12 June 2000
EBRD is losing its chief counsel to Weil Gotshal & Manges' London office.
Edge Ellison's Birmingham office is losing a highly-rated planning partner to Pinsent Curtis.Planning and environmental law specialist Martin Damms is joining Pinsents as an associate.Edge Ellison's head of planning Mark Newcombe says that Damms left on "amicable terms". But it is unclear why he is taking a step down from partner to associate level.He is the second high profile lawyer to leave the firm in the past month. Head of energy Rory ...
The Spanish legal market, once brimming with family-controlled firms run by well-known legal patriarchs, is undergoing a dramatic transformation. The impetus of this change is the same one that has caused a ripple effect among legal communities in many other western European countries - globalisation of capital and trade. International law firms are waking up to what their clients discovered years ago - that Spain is a magnet for investment.
British Airways' has dropped Linklaters in favour of magic circle rival Slaughter and May for its planned merger with KLM Royal Dutch Airline.
Barclays Bank is planning to introduce a global legal panel in the next stage of its review.
Barlow Lyde & Gilbert has swiped Royal & SunAlliance's personal line work from under the nose of Davies Arnold Cooper.
US firm Bryan Cave is edging its way towards offering a full UK law capability with the recruitment of its second local partner - this time from Davenport Lyons.
The London office of US firm Cadwalader Wickersham &Taft is losing project finance partner Paul Griffin to Herbert Smith, leaving a question mark over the future of the firm's nascent projects group.
Cahill Gordon & Reindel is transferring its Paris lawyers to local firm Lussan Brouillaud as the US giant finally opens its London office.
CMS Cameron McKenna is taking on a property company's in-house legal department and picking up all its commercial real estate work.
Not since the break-up of AT&T in 1982 has a company faced a death sentence, but last week Bill 'why's everybody always picking on me' Gates saw a US federal judge order the execution of Microsoft. As expected, Judge Thomas Penfield Jackson ordered that Microsoft be split in two and imposed sweeping curbs on its business practices. Calling the software giant untrustworthy, the judge ordered Gates to divide his company between an operating systems business (effectively the Windows family ...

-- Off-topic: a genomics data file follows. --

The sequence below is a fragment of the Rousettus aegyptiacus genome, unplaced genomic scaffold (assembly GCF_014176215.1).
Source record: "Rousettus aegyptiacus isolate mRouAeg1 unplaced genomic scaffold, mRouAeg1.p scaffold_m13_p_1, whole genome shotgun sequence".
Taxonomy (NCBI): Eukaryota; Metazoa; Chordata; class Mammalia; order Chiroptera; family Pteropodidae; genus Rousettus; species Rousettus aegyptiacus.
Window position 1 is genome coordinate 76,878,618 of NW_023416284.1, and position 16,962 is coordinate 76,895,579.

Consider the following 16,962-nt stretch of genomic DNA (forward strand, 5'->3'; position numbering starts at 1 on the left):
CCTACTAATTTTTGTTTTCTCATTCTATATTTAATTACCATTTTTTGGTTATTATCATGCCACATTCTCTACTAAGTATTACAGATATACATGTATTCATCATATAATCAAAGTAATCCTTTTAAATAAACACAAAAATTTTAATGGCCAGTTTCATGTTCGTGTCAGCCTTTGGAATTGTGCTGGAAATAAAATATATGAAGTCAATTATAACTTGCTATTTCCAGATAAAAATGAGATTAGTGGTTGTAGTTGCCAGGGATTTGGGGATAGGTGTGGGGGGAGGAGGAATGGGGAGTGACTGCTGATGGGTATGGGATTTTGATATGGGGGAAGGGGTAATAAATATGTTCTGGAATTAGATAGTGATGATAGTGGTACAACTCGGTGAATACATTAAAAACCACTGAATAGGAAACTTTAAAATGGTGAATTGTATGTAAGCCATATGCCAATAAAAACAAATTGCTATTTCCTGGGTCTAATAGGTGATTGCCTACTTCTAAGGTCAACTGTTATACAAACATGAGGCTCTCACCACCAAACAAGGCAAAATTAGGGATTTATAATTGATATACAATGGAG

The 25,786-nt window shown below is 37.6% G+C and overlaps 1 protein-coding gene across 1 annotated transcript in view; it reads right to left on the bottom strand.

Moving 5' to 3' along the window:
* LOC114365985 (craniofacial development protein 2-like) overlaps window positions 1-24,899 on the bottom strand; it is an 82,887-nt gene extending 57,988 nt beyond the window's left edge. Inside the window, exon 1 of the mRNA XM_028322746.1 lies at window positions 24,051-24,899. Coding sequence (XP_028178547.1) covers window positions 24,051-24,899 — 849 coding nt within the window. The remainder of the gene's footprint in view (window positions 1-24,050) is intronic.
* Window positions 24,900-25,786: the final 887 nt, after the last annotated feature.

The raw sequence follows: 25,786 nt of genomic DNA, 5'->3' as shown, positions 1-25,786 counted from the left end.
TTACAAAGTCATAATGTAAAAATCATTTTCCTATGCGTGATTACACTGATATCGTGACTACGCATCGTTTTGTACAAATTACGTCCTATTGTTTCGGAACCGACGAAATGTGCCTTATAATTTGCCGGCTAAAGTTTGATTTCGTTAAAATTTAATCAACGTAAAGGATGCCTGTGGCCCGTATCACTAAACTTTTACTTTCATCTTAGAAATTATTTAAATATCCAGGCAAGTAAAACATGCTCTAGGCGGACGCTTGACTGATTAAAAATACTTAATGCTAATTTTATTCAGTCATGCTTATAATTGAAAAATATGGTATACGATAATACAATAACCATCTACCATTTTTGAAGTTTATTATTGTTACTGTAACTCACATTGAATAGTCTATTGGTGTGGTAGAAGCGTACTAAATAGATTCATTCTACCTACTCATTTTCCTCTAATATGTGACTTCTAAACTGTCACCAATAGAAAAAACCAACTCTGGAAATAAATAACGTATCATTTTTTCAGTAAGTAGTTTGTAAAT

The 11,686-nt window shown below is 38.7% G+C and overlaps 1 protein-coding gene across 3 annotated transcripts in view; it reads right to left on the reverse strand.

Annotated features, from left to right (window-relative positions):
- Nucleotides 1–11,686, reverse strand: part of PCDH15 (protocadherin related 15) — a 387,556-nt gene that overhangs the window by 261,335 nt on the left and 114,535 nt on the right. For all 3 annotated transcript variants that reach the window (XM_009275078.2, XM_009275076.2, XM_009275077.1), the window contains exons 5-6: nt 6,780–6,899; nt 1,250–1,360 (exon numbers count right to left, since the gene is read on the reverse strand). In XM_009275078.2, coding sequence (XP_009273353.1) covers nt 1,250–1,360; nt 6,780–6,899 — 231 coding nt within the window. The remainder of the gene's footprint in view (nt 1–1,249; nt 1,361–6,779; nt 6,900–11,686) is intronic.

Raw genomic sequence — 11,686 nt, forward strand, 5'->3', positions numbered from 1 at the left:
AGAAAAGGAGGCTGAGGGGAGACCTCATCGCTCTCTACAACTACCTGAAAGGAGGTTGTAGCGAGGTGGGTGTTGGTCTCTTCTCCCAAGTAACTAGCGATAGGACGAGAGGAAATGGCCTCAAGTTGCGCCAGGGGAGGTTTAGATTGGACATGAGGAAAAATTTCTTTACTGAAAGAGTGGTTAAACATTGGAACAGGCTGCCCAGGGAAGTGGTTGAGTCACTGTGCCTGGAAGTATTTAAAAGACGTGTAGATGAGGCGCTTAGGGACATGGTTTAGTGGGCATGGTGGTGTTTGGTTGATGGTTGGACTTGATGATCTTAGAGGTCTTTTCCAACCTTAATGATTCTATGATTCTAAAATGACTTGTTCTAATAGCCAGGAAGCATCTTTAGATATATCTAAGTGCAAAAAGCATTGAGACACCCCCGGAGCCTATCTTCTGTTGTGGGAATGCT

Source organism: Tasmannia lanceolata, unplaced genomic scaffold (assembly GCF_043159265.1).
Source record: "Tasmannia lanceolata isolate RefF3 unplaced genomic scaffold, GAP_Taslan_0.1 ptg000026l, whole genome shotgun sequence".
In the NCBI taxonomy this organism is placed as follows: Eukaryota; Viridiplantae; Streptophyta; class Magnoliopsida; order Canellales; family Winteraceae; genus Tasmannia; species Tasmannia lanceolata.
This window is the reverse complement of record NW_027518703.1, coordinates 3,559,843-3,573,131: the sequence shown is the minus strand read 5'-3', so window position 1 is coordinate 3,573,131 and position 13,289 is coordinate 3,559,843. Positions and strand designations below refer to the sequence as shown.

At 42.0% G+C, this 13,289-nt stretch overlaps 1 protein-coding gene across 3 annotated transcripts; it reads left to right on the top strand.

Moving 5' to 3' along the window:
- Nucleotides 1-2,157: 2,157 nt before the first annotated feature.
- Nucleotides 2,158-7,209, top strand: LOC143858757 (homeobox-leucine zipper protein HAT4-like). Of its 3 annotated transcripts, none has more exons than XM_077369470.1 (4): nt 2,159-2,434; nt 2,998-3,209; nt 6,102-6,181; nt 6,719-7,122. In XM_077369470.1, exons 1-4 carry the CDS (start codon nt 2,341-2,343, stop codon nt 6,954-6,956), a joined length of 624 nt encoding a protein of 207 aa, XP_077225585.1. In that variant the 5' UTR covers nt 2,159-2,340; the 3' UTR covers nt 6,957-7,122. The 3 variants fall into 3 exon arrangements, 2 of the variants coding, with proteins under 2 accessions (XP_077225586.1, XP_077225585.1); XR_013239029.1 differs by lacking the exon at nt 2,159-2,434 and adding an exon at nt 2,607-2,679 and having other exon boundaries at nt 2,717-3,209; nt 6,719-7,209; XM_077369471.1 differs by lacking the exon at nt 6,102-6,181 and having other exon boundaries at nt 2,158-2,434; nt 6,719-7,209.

Cloisters is poised to split its civil and criminal teams.
Mark Tyler believes that the new corporate killing offence has little to do with health and safety.
David Fraser reports on a recent test case which explored what should happen when there is a risk of arbitrator bias
The Court of Appeal has dismissed an appeal from the decision of Justice Longmore in a test case on bias in arbitration. Despite the efforts of AT&T, Clifford Chance, Cravath Swaine & Moore, Sir Sydney Kentridge QC and Toby Landau, in the case of AT&T Corporate & anor v Saudi Cable Company the UK courts have taken the view that the London Court of International Arbitration's ...
Deacon Graham & James is set to merge with Dunhill Madden Butler only weeks after its talks with accountancy giant Deloitte & Touche collapsed.
The European Bank of Reconstruction and Development (EBRD) is considering dumping its legal panel - depriving its firms of millions of pounds worth of fees.
The future of Edge Ellison's Leicester office is hanging in the balance.
Intense regulation, price cuts and mergers have all had a knock-on effect for lawyers specialising in the energy field.
Just what is Michael Napier doing?As senior partner at Irwin Mitchell he must surely see that the Law Society is fundamentally flawed, increasingly irrelevant and potentially a problem for the development of a 21st century legal business in London.His decision to stand in the presidential elections - whether a last gasp attempt at reforming the old dinosaur or not - ...